He was locked in his cell for over 22 hours a day, sometimes for more than 15 consecutive days. The court accepted that during times when he had no education, “the lack of mental and physical activity contributed to his frustration and so to his disruptive behaviour”.
In response to this judgement, rather than change the practice of separating children, the Prison Service simply changed the rules. The new rule included oversight arrangements for all children spending more than 22 hours a day locked-up. In theory, this oversight would improve activities and conditions during separation.
But when inspectors carried out a review earlier this year, many safeguards were inconsistent, with no meaningful impact on the time that separated children spent locked-up or on the education they received.
Inspectors found that nearly all children subject to separation spent long periods without any meaningful interactions. They found children who didn’t have a daily shower and telephone call. Shockingly, in the worst cases, children left their cells for just 15 minutes a day.
Although in theory, there were daily checks by managers, nurses and chaplains, this gave an illusion of oversight. Checks were perfunctory, often took place though a locked door, or did not happen at all.
Inspectors recommended that separated children should have access to equivalent education to their peers, including meaningful face-to-face interaction with teachers. Disappointingly, the Prison Service did not accept this recommendation.
An independent taskforce’s review on separation has just been published, which seems ironic when hundreds of imprisoned children are currently experiencing exactly these conditions due to the Covid crisis. Children are locked in their cells for up for 23 hours a day, with limited time out of cell for exercise and fresh air. They have already lost three months of taught education and have no access to online alternatives.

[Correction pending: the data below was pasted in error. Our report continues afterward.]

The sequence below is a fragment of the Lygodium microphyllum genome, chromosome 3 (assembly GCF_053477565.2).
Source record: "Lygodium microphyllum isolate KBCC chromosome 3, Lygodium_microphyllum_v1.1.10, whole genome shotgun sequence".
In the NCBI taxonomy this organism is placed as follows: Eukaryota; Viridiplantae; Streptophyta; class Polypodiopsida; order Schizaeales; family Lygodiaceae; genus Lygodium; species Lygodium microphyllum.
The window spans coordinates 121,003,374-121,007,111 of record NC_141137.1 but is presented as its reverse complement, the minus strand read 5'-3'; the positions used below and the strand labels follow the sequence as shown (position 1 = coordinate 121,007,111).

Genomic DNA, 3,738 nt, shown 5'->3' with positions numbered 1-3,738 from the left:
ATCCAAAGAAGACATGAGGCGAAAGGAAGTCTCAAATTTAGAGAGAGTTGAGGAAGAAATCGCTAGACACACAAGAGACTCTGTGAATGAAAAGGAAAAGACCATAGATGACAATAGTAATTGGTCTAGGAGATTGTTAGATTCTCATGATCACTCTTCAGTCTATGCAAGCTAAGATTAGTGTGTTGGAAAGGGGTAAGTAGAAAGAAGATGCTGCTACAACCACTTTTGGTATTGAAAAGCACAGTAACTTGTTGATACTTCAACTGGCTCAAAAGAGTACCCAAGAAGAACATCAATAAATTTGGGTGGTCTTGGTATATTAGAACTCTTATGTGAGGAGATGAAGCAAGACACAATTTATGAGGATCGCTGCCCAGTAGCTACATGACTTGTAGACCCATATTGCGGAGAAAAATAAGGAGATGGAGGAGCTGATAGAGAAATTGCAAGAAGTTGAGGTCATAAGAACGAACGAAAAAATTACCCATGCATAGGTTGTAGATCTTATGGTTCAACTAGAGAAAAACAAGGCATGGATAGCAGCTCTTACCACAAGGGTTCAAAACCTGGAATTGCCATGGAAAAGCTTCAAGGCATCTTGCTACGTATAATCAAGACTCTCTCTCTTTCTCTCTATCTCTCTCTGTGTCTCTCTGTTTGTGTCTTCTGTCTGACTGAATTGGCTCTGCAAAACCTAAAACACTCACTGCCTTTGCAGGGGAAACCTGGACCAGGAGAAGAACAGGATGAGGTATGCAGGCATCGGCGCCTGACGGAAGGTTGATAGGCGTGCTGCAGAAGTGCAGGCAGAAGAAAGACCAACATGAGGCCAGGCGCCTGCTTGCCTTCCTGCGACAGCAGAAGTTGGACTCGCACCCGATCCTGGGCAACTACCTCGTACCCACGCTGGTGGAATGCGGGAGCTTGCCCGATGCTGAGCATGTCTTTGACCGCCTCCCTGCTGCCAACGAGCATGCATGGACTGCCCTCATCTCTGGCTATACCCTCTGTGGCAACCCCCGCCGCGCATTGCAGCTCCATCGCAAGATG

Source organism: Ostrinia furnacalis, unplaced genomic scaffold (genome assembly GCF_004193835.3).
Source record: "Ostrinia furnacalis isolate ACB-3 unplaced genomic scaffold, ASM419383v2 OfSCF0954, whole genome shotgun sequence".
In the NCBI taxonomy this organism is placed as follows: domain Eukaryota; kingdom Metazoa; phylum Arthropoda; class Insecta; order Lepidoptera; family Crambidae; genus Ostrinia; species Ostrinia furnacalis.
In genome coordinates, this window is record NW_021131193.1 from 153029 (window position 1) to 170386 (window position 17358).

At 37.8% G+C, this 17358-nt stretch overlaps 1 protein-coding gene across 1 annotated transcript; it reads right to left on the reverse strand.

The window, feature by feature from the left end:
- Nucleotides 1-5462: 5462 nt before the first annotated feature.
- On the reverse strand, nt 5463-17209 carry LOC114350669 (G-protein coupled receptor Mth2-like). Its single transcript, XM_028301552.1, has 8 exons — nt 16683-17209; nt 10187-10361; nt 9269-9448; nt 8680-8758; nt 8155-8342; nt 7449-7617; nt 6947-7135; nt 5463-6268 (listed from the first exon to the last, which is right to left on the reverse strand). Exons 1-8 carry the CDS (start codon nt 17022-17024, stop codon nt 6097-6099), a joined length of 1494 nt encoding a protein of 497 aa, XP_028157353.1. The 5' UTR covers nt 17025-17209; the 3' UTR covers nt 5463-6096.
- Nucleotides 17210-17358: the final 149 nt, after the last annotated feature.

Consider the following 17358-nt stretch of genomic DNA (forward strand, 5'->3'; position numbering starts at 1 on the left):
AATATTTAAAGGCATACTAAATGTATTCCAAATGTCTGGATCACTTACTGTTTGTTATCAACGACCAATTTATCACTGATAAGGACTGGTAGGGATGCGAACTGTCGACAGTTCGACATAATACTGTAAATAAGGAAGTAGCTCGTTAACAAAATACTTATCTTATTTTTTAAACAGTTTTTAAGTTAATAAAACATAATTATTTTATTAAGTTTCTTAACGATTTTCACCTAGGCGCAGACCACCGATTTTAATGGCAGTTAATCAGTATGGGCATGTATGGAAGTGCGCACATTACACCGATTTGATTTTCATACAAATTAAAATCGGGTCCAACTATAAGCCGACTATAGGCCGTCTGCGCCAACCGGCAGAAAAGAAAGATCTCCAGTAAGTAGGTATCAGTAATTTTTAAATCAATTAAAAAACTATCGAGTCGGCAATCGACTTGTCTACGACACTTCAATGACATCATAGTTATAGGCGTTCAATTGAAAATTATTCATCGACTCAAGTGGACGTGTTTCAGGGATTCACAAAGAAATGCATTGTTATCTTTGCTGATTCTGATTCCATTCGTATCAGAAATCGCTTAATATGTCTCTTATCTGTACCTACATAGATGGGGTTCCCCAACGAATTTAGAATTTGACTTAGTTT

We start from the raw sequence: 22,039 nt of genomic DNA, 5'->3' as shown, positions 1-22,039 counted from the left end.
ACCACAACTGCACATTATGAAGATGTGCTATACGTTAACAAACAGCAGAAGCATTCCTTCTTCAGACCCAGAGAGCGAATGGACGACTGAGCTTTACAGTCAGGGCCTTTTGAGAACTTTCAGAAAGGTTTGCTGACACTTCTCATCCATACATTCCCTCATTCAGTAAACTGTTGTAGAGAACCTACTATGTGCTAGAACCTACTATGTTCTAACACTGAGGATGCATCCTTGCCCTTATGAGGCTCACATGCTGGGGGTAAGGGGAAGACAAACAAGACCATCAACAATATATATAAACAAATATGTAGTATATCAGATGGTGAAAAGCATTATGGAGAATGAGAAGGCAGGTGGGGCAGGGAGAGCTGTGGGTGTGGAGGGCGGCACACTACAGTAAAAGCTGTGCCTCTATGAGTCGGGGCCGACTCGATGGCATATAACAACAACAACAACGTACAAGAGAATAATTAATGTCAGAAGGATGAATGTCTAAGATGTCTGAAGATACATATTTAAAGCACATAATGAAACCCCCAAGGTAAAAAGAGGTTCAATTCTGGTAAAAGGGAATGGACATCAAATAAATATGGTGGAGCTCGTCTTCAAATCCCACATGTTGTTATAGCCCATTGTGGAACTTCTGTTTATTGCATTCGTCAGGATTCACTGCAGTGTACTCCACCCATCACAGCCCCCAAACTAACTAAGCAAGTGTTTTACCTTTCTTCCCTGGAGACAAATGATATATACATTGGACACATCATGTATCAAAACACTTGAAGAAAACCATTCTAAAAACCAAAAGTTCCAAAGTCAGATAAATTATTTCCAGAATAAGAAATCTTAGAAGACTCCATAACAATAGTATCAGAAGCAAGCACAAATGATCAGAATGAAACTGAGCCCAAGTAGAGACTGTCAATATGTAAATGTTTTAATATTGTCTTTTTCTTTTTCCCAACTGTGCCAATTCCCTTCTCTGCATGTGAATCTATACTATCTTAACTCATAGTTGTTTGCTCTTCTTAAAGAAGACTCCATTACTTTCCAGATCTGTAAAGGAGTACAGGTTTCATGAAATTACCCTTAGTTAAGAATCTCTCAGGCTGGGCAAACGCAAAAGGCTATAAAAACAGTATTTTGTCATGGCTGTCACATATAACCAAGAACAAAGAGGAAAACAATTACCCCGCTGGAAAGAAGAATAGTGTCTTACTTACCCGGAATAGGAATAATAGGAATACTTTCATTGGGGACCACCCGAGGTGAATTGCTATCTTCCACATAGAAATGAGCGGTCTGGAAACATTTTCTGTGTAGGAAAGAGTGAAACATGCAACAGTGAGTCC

In the community, vulnerable children would have had an individual assessment to enable school attendance. Only one YOI, HMP Parc, has been able to run two hours of face-to-face education every weekday. We support HMIP’s assessment that there is no reason for such different practice across just five YOIs.
Isolating children can have a significant impact on their well-being and creates trauma. Removing them from education disrupts progress and attainment and has a negative effect on future life chances. Children need to learn in safe, engaging spaces, with face-to-face contact with teachers and peers.
We are pleased that the separation review recommends that children have access to more education - but this is not enough. We are disappointed that it did not fundamentally question the practice of separation. In the short term, we are calling for education for children in prison to restart, swiftly and safely. Longer term, we want an end to solitary confinement for children, with its damaging consequences for education and wellbeing.
Francesca Cooney is head of policy at the Prisoners' Education Trust